Music Notes/By Colleen Taylor
In my book, Kate Rusby is the only artist who can get away with re-releasing past hits – in part, because her voice is arguably the most exquisite, unique and captivating in Celtic folk music today. Too much Rusby is simply never enough for me.
More to the point, Rusby never sings a song the same way twice—redundancy is simply not in her repertoire. For instance, when Rusby released her anniversary album “20” in 2012, she rearranged all her greatest hits into entirely new tracks.
Her anniversary album became a brand new studio album with an innovative, distinctive style. Now the “Queen of Folkies” has done the very same exercise with her Christmas music. “Angels and Men,” released in November, is Rusby’s fourth Christmas album and it contains re-mastered versions of songs she’s recorded on past albums, such as “Sweet Bells” (2008). Although the lyrics may be the same, the likeness ends there. Rusby has reworked some of her greatest holiday hits into fresh, new, interesting jingles—ones that sound nothing like the originals.
Very few things make me more excited than a new Kate Rusby album, but when I first looked at the track list for “Angels and Men,” I felt a brief sense of disappointment. These are songs I already listen to each Christmas, I thought.
That disappointment quickly dissipated as soon as my earphones were in. I experienced the most pleasing dissonance—recognizing lyrics I had learned by heart in Christmases past while simultaneously hearing new, pared down arrangements for the first time. From a folk perspective, “20” is one of Rusby’s most brilliant albums because it reworks old tunes into a mature, modernized folk arrangements. The same can now be said for “Angels and Men.”
Rusby has modernized her old Christmas tunes into something that sounds contemporary, almost indie, while still maintaining her quintessential folk inflections. “Hark Hark” turns “Hark the Herald Angels Sing” into an upbeat, joyous folk tune where Rusby’s voice shines against the backdrop of French horns. In contrast, “Sweet Chiming Bells” transforms one of Rusby’s best Christmas songs, “Sweet Bells,” into a tranquil, soft interpretation.
If I hadn’t recognized the lyrics, I never would have known they were—technically speaking—the same song. Likewise, she gives universal Christmas classics like “Deck the Halls” and “Let It Snow” a Celtic, new age, almost fantastical finish.
But the most ingenious revision in “Angels and Men” is “The Ivy and the Holly”—a revision that works on both the musical and lyrical level. “The Ivy and the Holly” is literally the obverse of Rusby’s “The Holly and the Ivy” on “Sweet Bells” from 2008. It works as a parody of the earlier song, Rusby’s own self-satire. For example, she revises the lyric “Oh the holly bears a berry / as red as any blood,” into “Oh the Ivy has a berry /As black as any sin / It’s not much use in jams and pies / And terrible in gin.” “The Ivy and the Holly” is also the most Irish song on the album, no doubt bearing the influence of Rusby’s Irish musician husband, Damien O’Kane, who plays in her band. Here, she matches her satiric lyrics with jaunty traditional accordion chords and whimsical banjo strings. This is your perfect Christmas session song.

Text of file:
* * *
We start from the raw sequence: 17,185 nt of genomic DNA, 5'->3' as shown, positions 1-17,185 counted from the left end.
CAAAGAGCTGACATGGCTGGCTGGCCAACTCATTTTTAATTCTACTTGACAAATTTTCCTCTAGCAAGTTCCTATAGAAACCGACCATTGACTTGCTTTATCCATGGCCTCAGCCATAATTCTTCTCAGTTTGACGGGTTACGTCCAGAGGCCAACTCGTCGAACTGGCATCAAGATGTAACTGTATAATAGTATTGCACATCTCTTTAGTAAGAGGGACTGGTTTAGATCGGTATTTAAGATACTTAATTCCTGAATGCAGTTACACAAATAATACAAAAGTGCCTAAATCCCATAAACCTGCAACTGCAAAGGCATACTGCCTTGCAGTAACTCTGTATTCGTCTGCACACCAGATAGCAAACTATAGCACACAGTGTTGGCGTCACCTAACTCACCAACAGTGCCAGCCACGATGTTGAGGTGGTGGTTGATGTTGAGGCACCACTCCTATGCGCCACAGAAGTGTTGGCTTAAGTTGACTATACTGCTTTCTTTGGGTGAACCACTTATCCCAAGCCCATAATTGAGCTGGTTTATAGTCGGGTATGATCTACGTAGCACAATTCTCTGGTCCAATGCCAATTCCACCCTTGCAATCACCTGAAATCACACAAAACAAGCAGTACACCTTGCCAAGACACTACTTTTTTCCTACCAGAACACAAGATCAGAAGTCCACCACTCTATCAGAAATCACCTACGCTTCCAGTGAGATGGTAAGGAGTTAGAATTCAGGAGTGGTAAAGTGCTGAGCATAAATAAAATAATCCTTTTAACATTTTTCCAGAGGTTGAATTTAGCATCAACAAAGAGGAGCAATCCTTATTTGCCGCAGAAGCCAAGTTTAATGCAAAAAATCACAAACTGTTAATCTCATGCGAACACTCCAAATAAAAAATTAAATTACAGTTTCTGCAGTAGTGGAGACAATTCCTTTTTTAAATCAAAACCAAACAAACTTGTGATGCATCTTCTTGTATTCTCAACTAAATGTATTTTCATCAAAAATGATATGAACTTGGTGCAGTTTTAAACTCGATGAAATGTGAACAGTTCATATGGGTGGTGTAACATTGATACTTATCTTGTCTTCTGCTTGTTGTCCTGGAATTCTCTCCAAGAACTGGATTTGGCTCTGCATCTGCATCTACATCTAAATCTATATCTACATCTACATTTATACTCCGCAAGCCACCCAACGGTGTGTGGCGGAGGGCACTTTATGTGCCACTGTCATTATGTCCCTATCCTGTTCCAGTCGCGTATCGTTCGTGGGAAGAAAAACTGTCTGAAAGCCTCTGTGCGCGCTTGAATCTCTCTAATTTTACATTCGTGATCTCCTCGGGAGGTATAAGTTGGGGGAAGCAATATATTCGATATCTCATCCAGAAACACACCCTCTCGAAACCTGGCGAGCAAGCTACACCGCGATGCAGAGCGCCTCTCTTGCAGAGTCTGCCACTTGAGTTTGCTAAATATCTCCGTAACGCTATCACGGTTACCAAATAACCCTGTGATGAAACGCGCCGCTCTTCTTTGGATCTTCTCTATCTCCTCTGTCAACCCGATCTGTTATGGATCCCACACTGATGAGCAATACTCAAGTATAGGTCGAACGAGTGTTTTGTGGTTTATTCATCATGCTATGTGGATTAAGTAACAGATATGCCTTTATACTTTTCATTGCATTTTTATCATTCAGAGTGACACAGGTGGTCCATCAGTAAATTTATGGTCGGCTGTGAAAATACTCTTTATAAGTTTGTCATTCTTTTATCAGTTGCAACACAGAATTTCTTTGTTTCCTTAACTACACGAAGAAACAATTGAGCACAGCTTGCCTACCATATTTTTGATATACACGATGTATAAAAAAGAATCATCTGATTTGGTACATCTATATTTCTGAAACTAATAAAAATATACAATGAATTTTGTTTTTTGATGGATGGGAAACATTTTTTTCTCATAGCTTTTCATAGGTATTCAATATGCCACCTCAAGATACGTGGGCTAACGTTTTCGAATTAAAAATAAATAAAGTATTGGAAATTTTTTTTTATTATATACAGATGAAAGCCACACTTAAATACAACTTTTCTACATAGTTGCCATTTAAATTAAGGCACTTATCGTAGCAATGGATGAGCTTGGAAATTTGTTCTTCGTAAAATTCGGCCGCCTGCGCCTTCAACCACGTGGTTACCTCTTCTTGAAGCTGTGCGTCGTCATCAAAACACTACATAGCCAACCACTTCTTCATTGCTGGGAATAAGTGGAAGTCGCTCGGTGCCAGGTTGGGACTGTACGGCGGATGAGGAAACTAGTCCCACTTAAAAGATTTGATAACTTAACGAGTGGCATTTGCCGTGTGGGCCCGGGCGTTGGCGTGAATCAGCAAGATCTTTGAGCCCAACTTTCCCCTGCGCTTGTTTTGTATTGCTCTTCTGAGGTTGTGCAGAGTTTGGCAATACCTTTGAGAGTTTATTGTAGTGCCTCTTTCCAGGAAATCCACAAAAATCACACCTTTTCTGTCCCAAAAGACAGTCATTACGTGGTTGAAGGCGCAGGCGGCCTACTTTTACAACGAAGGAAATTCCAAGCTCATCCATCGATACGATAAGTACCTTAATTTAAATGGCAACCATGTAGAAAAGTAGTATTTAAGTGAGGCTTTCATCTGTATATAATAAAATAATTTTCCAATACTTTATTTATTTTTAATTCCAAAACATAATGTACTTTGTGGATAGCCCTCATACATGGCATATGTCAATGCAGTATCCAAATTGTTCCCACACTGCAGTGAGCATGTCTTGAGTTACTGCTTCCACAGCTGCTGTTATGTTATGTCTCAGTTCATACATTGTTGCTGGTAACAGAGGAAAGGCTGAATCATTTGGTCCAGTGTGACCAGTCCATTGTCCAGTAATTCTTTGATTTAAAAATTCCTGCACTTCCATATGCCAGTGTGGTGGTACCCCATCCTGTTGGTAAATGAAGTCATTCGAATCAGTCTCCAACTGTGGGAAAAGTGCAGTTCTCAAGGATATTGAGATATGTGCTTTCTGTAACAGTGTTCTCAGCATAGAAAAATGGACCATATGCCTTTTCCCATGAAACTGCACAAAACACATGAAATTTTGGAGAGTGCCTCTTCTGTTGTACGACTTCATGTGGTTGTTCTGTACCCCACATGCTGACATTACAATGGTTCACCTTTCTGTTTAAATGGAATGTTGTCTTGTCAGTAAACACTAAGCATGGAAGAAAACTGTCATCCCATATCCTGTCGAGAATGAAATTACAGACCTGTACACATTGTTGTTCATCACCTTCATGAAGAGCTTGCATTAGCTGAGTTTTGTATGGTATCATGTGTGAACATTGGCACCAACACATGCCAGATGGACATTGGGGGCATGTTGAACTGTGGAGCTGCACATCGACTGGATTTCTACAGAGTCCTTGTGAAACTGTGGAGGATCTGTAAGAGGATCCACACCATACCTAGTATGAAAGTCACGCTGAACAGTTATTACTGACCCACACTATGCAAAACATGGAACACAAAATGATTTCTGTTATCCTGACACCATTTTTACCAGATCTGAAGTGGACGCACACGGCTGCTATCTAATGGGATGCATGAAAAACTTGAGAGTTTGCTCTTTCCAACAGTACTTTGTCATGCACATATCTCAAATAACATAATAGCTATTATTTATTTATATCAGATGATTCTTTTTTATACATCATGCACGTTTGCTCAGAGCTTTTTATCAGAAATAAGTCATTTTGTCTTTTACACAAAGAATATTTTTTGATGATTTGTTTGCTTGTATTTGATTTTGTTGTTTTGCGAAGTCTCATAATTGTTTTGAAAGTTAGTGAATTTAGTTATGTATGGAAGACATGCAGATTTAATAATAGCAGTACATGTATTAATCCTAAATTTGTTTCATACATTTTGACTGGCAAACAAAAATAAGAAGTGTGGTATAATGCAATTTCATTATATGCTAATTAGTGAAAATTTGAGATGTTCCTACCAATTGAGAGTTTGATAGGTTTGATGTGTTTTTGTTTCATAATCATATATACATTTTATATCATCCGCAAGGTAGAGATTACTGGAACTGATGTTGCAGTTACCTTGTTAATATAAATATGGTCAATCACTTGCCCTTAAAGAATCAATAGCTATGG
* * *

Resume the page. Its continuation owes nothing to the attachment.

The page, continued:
“Angels and Men” is brimming with mirth and whimsy throughout. It’s impossible not to smile when listening to “The Ivy and the Holly,” “Santa Never Brings me a Banjo,” or “Big Brave Bill Saves Christmas.” The latter is another satiric song of Rusby’s, a sequel to what has become one of her signature inventions: the rogue-hero character “Big Brave Bill” who drinks Yorkshire Tea, first featured on her album “Life in a Paper Boat” (2016). This composition responds to popular demand—Rusby fans have taken a shine to Big Brave Bill, making shirts, mugs, and posters in his honor.
But what’s most impressive about the Christmas joy you hear on “Angels and Men” is the subtlety. Rusby’s style on this album is subdued, unimposing, yet utterly captivating. The lyrics are artfully delivered, the instrumentation minimal but emphatic, and laughter lingers between the verses. Even after 25 years, Rusby still sounds utterly youthful, regenerating centuries-old ballads into new, modern creations.
When I first set out to write this review, I was well prepared to say that despite its merits, “Angels and Men” could not compare with Rusby’s earlier holiday albums, “Sweet Bells” and “The Frost Is All Over.” But now, after my second listen, I can no longer say this in good conscience.
Yet again, Rusby has surprised and delighted my ears. She has met the impossibly high bar her fans (like me) have set for her. She is the best voice, the best spirit, and the best composer in folk music today—and I’m happy to debate anyone who disagrees. If she isn’t on your holiday playlist, you are not experiencing Christmas cheer at full capacity. Get “Sweet Bells,” “The Frost Is All Over,” and, yes, “Angels and Men” - none of it will bore you, and no two songs will sound the same.